versions of the renderer, the segments became disconnected (not anymore).
In the "Skeleton Tab" you can enable/disable any
available segment of the skeleton. If you choose "Some" it will
enable all bones, except for hands, trunk and head. Disabling the trunk and
the head (and perhaps hands) will significantly improve rendering speed
(especially the trunk has very complex geometry and takes extra time to
- If you selected all the above options, the resulting golfer
should look something like below. It's a good trade-off between rendering
speed and a nice-looking model. Notice that it has a combination of certain
points (club head and ball), certain traces (club head), certain cylinders
(club and head) and certain bones (all except trunk and head).
NOTE: Traces are displayed in multiple colors. These
colors indicate relative velocity. Darker colors indicate slowest
velocity while lighter colors indicate faster velocities.
Examining the scene
You can think of the scene as holding an object in your hands, for example a
pen. When examining a pen you can turn it around in any orientation: you
generally do not change your head orientation while examining a pen, but rather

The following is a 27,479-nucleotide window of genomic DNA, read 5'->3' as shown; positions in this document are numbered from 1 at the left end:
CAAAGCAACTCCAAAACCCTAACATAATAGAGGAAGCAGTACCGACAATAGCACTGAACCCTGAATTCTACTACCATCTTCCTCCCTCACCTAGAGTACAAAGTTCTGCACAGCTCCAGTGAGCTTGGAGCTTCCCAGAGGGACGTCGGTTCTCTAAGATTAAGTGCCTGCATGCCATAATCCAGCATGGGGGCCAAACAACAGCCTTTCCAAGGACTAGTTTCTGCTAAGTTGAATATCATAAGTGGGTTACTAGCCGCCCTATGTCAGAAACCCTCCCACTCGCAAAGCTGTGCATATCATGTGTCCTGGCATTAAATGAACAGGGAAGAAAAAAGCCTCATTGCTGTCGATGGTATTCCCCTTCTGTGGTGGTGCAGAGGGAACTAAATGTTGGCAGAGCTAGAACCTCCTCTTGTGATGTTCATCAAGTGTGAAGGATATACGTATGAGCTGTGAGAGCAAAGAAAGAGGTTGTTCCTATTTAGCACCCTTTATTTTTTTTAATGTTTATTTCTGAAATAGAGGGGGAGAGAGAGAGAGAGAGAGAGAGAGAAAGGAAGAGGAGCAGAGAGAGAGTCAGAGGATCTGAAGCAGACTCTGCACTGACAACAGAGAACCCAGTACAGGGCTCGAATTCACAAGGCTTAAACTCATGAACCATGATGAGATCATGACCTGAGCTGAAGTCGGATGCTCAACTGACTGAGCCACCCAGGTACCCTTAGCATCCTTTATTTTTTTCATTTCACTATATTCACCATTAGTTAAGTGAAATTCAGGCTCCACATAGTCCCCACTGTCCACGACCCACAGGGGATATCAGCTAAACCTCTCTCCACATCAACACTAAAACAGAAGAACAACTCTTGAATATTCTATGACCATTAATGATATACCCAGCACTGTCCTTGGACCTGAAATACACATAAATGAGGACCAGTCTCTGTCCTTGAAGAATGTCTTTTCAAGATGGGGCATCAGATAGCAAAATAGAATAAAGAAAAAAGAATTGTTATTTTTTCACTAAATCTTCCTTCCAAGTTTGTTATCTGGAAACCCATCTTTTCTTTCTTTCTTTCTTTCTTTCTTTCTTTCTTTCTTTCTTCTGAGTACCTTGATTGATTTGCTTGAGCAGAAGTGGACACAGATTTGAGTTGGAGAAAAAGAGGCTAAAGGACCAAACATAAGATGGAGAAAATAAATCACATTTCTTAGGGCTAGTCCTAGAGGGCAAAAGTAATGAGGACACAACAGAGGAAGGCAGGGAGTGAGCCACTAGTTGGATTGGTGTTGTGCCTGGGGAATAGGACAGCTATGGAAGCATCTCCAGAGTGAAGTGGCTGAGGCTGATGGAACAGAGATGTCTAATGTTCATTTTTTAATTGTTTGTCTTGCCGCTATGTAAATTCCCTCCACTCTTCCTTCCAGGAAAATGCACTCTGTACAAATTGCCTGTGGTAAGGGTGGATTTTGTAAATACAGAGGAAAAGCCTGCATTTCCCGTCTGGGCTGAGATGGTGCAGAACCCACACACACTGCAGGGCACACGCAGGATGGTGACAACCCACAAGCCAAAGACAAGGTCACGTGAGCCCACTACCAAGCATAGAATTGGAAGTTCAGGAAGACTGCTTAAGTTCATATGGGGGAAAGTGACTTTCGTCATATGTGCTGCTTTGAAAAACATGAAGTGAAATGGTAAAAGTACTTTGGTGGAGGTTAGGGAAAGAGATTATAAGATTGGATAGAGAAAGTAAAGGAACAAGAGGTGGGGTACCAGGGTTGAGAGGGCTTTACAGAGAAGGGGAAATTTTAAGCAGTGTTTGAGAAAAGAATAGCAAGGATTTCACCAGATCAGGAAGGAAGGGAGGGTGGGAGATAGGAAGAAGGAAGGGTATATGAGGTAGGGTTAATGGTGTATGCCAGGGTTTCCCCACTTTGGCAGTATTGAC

you rotate and translate the pen with your fingers to examine it. APAS 3D Renderer uses a similar mechanism to examine a scene.
The 3D model scene can be rotated and/or translated using the options listed
By default, the 3D model scene opens and displays the sequence in the XY
plane (as defined by the control points in the APAS Digitizing module).
The displayed orientation can be changed using the mouse or slider bars.
Mouse Button Functions
Using the mouse
you can change the location and orientation of the scene in a virtual
The software uses
interpolation between the different frames to achieve the smoothest possible
animation on your hardware.
An example: Suppose you play a 2-second sequence containing 100
frames, captured using a PAL system at 50 frames per second. When rendering
this animation and setting the total length of the animation to 60 seconds, you
would normally achieve a frame rate of about 100/60 = 1.67 frames per second.
But 3D Renderer uses a different strategy: if your hardware allows you to
achieve a full 50 frames per second, the software will automatically interpolate all
segment orientations: it will calculate 60 * 50 = 3000 new orientations for each
segment: this effect is immediately noticeable to the user. Instead of watching
the animation play at a jerky 1.67 frames per second while wasting your system's
CPU-time, you will be able to exploit your hardware to the fullest and examine your
animations in super-slow-motion at a 50 frames per second frame rate.
Renderer Quick Reference
Opening A Model